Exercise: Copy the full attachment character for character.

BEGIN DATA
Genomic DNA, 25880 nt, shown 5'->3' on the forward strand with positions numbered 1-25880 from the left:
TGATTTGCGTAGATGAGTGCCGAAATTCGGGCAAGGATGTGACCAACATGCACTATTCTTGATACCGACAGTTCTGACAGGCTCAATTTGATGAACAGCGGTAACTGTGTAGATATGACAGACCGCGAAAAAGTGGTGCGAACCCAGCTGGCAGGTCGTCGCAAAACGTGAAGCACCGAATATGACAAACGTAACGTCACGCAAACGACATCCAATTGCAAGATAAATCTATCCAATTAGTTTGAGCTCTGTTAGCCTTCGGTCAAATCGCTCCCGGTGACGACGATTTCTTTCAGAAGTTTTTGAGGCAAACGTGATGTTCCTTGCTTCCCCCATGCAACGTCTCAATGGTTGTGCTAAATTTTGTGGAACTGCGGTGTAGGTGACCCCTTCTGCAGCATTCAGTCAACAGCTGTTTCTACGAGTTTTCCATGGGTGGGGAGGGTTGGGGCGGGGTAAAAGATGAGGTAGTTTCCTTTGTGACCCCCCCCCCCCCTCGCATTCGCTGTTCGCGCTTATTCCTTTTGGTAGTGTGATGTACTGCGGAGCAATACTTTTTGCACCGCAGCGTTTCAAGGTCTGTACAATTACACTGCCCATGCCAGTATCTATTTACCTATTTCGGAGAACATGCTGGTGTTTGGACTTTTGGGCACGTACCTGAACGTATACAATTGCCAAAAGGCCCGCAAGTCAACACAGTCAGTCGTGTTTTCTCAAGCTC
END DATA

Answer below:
Genomic DNA, 25880 nt, shown 5'->3' on the forward strand with positions numbered 1-25880 from the left:
TGATTTGCGTAGATGAGTGCCGAAATTCGGGCAAGGATGTGACCAACATGCACTATTCTTGATACCGACAGTTCTGACAGGCTCAATTTGATGAACAGCGGTAACTGTGTAGATATGACAGACCGCGAAAAAGTGGTGCGAACCCAGCTGGCAGGTCGTCGCAAAACGTGAAGCACCGAATATGACAAACGTAACGTCACGCAAACGACATCCAATTGCAAGATAAATCTATCCAATTAGTTTGAGCTCTGTTAGCCTTCGGTCAAATCGCTCCCGGTGACGACGATTTCTTTCAGAAGTTTTTGAGGCAAACGTGATGTTCCTTGCTTCCCCCATGCAACGTCTCAATGGTTGTGCTAAATTTTGTGGAACTGCGGTGTAGGTGACCCCTTCTGCAGCATTCAGTCAACAGCTGTTTCTACGAGTTTTCCATGGGTGGGGAGGGTTGGGGCGGGGTAAAAGATGAGGTAGTTTCCTTTGTGACCCCCCCCCCCCCTCGCATTCGCTGTTCGCGCTTATTCCTTTTGGTAGTGTGATGTACTGCGGAGCAATACTTTTTGCACCGCAGCGTTTCAAGGTCTGTACAATTACACTGCCCATGCCAGTATCTATTTACCTATTTCGGAGAACATGCTGGTGTTTGGACTTTTGGGCACGTACCTGAACGTATACAATTGCCAAAAGGCCCGCAAGTCAACACAGTCAGTCGTGTTTTCTCAAGCTC